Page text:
The NS1 protein of influenza A virus is a master regulator of the type I IFN-mediated antiviral response induced during viral infection. An important step of this response that is inhibited by this protein is the activation of transcription factors involved in IFN synthesis by the cytoplasmic RNA sensor of viral infection RIG-I. In collaboration with Dr. Jung, overall PI of this U19 proposal, we have found that the NS1 prevents activation of RIG-I by inhibiting its ubiquitination. Specifically, the NS1 binds to and inhibit TRIM25, a cellular ubiquitin ligase that ubiquitinates RIG-I, a process required for RIG-I downstream signaling. Our preliminary evidence also indicates that a mutant influenza A virus expressing an NS1 defective in its ability to bind and inhibit TRIM25 is attenuated and induces more IFN than wild type virus. In our proposed project, we will now investigate in detail the mechanism of inhibition of TRIM25 by the NS1 protein and the functional consequences of this inhibition on the host antiviral response and in the pathogenicity of influenza A virus. Since the NS1 protein has a complex set of nuclear import and export signals regulating its intracellular localization, we will also investigate the relationship between NS1 localization and function, and how NS1 localization is regulated during viral infection. Trafficking studies of NS1 in the cell will be performed with the help of the Imaging Core. These studies will provide us with a better understanding of the suppression of type I IFN induction by influenza virus. Our project will be complemented by Projects 1 and 3, that study the opposite side of the virus-host IFN response, i.e. induction of RIG-I activation;Project 2, that will provide us with structural clues on how RIG-I can be activated/inhibited;and Project 4, that study the impact of a different RNA virus, hepatitis C virus, in the host response, allowing us to compare different mechanisms used by two viruses to evade innate immunity.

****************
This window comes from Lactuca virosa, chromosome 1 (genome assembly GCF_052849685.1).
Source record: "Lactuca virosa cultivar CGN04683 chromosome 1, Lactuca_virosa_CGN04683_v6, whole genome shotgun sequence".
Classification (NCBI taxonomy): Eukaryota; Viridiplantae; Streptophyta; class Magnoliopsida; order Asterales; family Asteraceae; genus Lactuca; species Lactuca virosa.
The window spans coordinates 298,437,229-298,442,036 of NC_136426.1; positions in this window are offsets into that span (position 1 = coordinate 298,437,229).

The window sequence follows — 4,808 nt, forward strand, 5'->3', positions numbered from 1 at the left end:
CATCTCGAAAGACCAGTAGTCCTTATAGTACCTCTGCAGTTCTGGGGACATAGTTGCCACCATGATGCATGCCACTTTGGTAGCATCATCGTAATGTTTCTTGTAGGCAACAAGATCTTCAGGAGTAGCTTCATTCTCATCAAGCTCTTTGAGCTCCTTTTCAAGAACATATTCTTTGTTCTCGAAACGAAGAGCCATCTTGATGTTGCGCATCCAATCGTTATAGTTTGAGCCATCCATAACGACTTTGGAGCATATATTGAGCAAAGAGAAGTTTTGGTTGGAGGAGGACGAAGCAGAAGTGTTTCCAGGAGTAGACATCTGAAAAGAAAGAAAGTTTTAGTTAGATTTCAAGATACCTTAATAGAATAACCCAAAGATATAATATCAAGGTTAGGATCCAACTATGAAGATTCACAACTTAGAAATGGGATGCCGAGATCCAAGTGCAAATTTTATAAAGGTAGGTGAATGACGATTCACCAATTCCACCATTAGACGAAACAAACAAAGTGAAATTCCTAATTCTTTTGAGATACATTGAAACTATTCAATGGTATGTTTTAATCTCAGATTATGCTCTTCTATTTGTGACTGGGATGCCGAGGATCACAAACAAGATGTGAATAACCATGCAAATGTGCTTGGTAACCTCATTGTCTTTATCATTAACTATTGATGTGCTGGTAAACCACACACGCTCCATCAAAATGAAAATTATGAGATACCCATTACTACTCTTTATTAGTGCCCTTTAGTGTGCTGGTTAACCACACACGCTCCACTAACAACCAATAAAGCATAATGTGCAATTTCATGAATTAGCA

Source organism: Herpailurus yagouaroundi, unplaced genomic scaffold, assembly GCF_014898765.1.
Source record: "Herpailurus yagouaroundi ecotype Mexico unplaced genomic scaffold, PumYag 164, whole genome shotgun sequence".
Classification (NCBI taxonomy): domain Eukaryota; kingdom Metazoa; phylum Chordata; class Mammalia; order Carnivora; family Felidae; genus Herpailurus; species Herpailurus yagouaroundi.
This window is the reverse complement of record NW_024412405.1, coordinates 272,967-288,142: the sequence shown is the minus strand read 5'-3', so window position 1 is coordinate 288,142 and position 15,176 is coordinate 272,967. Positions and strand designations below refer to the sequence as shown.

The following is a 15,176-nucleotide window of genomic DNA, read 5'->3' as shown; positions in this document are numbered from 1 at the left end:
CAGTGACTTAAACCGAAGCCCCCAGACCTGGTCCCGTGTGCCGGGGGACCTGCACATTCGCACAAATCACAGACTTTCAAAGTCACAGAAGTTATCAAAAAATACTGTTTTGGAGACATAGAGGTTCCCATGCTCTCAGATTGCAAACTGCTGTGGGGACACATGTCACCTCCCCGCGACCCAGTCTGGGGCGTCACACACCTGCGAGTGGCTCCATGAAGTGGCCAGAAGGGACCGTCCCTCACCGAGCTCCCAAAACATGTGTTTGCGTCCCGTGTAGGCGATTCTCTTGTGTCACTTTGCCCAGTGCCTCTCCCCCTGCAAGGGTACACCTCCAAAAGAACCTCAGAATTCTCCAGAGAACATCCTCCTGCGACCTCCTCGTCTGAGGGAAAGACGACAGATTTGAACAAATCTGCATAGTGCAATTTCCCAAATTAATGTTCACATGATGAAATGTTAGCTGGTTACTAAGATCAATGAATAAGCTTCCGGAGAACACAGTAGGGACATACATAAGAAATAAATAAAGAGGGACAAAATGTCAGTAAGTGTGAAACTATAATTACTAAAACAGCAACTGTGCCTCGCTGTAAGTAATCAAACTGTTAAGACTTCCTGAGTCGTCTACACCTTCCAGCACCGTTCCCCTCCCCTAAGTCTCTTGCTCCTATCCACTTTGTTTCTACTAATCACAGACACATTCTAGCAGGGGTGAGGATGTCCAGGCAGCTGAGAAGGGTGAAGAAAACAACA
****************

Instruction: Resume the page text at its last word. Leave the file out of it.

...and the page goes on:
Influenza virus is a relevant pathogen that causes significant mortality and morbidity in humans. The NS1 protein of this virus is an important virulence factor responsible for evasion of the host antiviral response. Our studies will shed light on the mechanism how the NS1 protein allows influenza virus to avoid cellular recognition and triggering of the antiviral response, an important feature associated with virulence.
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